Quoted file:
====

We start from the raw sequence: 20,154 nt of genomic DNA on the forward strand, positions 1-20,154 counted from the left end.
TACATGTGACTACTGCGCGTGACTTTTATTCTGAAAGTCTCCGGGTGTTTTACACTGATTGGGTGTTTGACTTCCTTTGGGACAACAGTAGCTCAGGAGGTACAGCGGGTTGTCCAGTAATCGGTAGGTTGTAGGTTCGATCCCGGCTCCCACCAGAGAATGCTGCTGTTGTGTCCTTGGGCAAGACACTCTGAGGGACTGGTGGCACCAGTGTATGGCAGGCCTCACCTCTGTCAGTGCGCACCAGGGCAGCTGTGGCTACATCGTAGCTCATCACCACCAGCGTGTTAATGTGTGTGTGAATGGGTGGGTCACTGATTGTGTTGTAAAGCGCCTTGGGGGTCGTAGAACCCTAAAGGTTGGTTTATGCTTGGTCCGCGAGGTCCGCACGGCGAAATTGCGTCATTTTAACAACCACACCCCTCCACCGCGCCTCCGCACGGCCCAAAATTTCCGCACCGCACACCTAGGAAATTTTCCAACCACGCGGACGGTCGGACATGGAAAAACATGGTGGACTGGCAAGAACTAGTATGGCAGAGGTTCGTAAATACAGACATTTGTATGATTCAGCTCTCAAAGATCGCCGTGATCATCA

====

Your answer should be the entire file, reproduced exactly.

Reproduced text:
We start from the raw sequence: 20,154 nt of genomic DNA on the forward strand, positions 1-20,154 counted from the left end.
TACATGTGACTACTGCGCGTGACTTTTATTCTGAAAGTCTCCGGGTGTTTTACACTGATTGGGTGTTTGACTTCCTTTGGGACAACAGTAGCTCAGGAGGTACAGCGGGTTGTCCAGTAATCGGTAGGTTGTAGGTTCGATCCCGGCTCCCACCAGAGAATGCTGCTGTTGTGTCCTTGGGCAAGACACTCTGAGGGACTGGTGGCACCAGTGTATGGCAGGCCTCACCTCTGTCAGTGCGCACCAGGGCAGCTGTGGCTACATCGTAGCTCATCACCACCAGCGTGTTAATGTGTGTGTGAATGGGTGGGTCACTGATTGTGTTGTAAAGCGCCTTGGGGGTCGTAGAACCCTAAAGGTTGGTTTATGCTTGGTCCGCGAGGTCCGCACGGCGAAATTGCGTCATTTTAACAACCACACCCCTCCACCGCGCCTCCGCACGGCCCAAAATTTCCGCACCGCACACCTAGGAAATTTTCCAACCACGCGGACGGTCGGACATGGAAAAACATGGTGGACTGGCAAGAACTAGTATGGCAGAGGTTCGTAAATACAGACATTTGTATGATTCAGCTCTCAAAGATCGCCGTGATCATCA